Farmers and others living in rural areas discover that the choice of health care plans are more limited than they are in urban communities.
The issue of universal—or near universal—health care has been in the news for much of the last year as the Obama administration has been seeking to fulfill a promise made on the campaign trail. The Senatorial election in Massachusetts, the State of the Union message, and the discussion between the President and the Republicans in Congress has forced a re-evaluation of how far health-care reform should go and what measures could be taken.
While health care issues take center stage about once every 20 years, it is an issue that we hear farmers talk about year-in and year-out. For many farmers, the concern is not universal coverage, it is their coverage and the coverage of their children who have come back to the farm or might be considering a return to farming.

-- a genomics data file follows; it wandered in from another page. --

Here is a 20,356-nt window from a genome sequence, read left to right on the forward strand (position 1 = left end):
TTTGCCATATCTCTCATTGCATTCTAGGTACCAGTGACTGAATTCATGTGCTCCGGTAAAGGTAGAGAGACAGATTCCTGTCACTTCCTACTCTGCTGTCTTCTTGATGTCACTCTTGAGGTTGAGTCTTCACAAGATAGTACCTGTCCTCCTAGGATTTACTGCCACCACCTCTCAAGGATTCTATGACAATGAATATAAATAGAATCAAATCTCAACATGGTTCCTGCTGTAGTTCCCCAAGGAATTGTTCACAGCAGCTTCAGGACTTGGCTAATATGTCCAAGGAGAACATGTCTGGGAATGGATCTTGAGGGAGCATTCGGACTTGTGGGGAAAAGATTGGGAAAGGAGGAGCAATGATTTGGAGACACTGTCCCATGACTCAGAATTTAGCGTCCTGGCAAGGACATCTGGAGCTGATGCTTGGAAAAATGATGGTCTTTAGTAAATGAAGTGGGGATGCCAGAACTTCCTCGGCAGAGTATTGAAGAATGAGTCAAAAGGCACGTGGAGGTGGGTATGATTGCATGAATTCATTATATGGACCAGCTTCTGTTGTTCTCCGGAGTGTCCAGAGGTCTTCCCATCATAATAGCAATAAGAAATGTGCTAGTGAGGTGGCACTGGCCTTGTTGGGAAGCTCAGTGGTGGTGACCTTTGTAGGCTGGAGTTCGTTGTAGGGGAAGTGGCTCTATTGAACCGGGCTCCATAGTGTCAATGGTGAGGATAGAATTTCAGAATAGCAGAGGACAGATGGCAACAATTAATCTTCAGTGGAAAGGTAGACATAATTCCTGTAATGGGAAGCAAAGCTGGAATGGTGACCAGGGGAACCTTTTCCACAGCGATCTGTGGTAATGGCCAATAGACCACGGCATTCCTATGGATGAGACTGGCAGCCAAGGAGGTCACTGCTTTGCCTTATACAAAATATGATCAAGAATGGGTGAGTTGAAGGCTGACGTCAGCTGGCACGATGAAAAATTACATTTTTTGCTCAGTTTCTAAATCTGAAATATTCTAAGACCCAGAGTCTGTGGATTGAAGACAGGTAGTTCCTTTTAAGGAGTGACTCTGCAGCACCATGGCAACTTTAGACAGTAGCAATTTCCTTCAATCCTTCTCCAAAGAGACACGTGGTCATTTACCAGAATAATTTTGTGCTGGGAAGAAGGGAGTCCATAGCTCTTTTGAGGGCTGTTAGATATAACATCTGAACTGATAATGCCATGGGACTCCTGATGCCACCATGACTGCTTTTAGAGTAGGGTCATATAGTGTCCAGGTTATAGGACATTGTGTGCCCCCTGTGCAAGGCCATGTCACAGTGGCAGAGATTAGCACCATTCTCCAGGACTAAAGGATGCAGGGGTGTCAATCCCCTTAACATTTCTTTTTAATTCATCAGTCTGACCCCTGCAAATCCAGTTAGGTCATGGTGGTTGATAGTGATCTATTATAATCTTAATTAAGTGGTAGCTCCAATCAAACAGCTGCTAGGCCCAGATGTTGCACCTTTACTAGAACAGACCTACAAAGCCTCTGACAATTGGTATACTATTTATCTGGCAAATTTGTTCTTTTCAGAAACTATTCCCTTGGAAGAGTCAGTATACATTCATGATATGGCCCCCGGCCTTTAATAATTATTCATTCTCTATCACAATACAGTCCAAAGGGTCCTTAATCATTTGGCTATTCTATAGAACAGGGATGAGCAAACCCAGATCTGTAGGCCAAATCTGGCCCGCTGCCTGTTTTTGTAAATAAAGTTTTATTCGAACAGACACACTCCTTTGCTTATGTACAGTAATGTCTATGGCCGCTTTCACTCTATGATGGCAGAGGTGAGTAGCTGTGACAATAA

This ongoing concern on the part of farmers caused us to think about the stake that farmers have in the current debate.
Some farmers or their spouses work for an employer who offers group health care coverage as a part of employment. At times, health care coverage is the primary reason for seeking off-farm employment and staying with it until Medicare kicks in.
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